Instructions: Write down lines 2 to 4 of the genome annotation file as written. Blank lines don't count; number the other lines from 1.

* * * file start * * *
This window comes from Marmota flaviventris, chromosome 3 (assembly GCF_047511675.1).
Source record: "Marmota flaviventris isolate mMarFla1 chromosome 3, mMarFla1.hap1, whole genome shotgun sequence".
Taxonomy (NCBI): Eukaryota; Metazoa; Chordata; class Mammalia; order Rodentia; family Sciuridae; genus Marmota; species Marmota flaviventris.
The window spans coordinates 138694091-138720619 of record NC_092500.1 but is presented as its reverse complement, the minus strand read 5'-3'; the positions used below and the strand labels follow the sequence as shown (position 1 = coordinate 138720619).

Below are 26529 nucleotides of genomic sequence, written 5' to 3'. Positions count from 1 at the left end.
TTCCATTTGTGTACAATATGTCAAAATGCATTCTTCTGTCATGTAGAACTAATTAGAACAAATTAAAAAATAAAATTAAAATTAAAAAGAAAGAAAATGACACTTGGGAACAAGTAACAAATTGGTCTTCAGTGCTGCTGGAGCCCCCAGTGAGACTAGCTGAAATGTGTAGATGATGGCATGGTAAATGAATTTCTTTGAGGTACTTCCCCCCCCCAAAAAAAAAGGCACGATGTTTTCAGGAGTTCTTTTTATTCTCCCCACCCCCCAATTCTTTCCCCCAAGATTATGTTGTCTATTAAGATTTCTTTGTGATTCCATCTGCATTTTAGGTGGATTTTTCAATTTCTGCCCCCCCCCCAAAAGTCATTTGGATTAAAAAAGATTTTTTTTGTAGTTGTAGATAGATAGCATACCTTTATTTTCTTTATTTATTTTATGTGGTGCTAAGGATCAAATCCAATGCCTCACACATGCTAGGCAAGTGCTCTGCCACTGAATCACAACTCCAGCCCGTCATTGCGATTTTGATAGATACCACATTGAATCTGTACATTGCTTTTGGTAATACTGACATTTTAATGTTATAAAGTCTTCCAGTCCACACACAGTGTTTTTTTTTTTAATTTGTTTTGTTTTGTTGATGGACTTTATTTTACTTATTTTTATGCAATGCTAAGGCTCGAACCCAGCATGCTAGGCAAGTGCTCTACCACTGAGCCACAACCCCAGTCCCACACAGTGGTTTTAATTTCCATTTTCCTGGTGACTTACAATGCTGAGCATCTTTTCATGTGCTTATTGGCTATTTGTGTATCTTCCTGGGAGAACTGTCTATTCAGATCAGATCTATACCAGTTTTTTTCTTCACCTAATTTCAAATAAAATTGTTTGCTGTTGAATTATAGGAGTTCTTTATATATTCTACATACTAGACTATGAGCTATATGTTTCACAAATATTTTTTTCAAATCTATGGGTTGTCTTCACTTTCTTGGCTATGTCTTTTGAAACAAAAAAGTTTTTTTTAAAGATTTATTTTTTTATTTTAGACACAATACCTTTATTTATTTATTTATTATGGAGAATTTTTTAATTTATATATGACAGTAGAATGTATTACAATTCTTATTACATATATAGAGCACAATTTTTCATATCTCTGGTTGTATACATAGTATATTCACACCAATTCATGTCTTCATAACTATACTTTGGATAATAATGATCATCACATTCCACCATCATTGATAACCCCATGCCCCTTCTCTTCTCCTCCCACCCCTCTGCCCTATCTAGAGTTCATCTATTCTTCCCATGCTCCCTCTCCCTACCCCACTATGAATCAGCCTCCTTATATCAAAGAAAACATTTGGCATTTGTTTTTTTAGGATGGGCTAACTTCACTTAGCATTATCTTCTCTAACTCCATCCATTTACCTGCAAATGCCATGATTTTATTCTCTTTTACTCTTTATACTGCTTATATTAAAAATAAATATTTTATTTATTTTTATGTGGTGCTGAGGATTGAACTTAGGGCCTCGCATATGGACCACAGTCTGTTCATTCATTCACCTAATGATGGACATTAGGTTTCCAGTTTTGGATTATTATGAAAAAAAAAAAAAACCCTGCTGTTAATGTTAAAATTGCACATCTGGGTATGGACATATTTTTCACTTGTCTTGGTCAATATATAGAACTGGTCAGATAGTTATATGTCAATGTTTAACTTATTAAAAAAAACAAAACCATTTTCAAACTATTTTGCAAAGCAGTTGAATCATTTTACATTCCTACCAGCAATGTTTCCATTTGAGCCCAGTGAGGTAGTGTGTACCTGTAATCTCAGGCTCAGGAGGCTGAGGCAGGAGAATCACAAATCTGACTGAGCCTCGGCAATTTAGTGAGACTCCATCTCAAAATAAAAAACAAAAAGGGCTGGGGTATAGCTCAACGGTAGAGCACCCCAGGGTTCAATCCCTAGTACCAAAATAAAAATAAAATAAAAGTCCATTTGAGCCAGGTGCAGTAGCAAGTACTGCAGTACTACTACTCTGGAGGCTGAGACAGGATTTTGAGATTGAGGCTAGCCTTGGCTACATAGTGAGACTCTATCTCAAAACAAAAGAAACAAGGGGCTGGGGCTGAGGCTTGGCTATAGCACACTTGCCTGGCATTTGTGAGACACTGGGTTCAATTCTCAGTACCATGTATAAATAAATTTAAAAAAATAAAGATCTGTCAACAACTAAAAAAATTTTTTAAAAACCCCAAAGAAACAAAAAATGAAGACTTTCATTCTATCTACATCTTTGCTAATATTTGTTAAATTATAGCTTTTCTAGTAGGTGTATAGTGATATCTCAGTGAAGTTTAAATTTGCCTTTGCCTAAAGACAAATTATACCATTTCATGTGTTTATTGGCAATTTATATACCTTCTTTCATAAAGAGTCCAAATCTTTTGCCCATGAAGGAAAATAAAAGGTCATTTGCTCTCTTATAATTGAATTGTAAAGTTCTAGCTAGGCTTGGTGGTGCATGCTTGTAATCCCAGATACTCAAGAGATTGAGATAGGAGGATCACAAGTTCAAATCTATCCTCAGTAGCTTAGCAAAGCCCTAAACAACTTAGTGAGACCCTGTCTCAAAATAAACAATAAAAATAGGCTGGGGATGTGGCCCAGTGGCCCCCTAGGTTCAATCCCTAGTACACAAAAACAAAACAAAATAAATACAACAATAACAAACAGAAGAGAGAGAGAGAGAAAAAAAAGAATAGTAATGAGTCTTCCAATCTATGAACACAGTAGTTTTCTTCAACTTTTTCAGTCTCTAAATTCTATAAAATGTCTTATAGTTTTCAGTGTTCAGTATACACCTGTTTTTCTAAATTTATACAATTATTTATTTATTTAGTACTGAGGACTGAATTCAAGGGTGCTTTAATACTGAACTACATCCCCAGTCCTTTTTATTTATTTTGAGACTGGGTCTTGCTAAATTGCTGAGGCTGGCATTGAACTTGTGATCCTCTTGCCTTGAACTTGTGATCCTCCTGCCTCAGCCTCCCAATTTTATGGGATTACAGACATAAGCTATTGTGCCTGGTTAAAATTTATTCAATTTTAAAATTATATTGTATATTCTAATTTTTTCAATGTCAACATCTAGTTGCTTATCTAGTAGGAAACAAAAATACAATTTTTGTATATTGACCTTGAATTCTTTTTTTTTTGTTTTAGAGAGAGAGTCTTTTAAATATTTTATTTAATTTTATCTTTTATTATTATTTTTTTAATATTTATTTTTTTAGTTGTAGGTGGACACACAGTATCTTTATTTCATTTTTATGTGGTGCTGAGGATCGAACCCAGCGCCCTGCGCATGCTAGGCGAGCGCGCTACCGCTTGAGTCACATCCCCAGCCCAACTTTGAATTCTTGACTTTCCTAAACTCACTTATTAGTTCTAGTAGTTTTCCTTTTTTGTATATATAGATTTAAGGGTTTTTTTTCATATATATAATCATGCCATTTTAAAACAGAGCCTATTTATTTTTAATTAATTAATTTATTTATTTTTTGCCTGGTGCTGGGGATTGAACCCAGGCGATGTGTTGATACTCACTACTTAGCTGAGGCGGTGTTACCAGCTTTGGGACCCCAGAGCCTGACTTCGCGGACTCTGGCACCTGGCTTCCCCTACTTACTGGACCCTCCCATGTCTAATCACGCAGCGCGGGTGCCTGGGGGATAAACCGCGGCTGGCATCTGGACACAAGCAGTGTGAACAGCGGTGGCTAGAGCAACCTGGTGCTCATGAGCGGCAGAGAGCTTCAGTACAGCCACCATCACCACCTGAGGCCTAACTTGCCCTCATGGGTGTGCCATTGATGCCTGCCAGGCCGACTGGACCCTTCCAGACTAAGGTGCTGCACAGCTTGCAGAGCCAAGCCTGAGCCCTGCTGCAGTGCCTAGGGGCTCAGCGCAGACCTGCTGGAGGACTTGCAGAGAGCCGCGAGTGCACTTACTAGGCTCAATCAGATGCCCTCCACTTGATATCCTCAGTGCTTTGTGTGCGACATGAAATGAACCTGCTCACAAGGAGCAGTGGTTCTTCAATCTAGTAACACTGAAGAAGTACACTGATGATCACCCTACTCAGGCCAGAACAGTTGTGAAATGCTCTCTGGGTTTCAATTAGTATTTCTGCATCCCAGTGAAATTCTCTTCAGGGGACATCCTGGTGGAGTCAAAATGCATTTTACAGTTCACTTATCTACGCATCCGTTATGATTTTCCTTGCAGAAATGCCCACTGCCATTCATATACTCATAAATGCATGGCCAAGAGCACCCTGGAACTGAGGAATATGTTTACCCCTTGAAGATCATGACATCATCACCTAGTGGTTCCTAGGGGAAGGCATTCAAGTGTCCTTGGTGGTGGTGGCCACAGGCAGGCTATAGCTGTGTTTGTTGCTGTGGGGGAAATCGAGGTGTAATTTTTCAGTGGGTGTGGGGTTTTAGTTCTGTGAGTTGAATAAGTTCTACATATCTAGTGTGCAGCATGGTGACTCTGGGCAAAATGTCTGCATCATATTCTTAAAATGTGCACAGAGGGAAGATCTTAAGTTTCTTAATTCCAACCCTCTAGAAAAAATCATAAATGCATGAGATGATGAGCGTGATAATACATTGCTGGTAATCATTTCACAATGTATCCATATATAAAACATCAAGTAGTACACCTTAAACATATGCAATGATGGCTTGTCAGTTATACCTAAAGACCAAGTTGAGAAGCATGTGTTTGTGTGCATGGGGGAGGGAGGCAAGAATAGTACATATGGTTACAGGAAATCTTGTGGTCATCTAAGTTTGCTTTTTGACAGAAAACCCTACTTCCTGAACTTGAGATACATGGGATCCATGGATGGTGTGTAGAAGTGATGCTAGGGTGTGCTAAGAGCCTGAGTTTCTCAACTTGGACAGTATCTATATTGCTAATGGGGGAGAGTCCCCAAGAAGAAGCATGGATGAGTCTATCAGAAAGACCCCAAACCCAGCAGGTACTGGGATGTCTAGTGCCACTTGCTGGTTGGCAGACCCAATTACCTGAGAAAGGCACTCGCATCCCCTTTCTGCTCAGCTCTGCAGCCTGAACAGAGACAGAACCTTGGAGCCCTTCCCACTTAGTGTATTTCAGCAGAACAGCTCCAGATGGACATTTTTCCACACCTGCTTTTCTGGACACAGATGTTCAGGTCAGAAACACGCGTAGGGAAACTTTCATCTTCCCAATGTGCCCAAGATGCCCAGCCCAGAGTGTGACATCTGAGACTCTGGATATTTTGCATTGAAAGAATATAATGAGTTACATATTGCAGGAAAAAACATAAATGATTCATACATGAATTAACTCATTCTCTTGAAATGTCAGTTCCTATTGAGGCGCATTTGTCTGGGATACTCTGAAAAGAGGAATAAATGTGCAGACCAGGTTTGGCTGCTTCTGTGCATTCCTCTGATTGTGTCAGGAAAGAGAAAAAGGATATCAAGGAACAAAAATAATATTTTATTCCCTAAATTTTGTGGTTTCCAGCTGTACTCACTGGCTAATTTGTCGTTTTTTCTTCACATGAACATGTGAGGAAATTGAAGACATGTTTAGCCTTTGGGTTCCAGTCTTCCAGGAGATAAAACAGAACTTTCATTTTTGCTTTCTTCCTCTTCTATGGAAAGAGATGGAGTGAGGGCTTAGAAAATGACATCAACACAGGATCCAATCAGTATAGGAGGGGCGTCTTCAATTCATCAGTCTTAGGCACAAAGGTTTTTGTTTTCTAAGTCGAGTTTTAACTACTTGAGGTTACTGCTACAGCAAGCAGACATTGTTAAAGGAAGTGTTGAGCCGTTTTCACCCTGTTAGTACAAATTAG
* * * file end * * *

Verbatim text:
Source record: "Marmota flaviventris isolate mMarFla1 chromosome 3, mMarFla1.hap1, whole genome shotgun sequence".
Taxonomy (NCBI): Eukaryota; Metazoa; Chordata; class Mammalia; order Rodentia; family Sciuridae; genus Marmota; species Marmota flaviventris.
The window spans coordinates 138694091-138720619 of record NC_092500.1 but is presented as its reverse complement, the minus strand read 5'-3'; the positions used below and the strand labels follow the sequence as shown (position 1 = coordinate 138720619).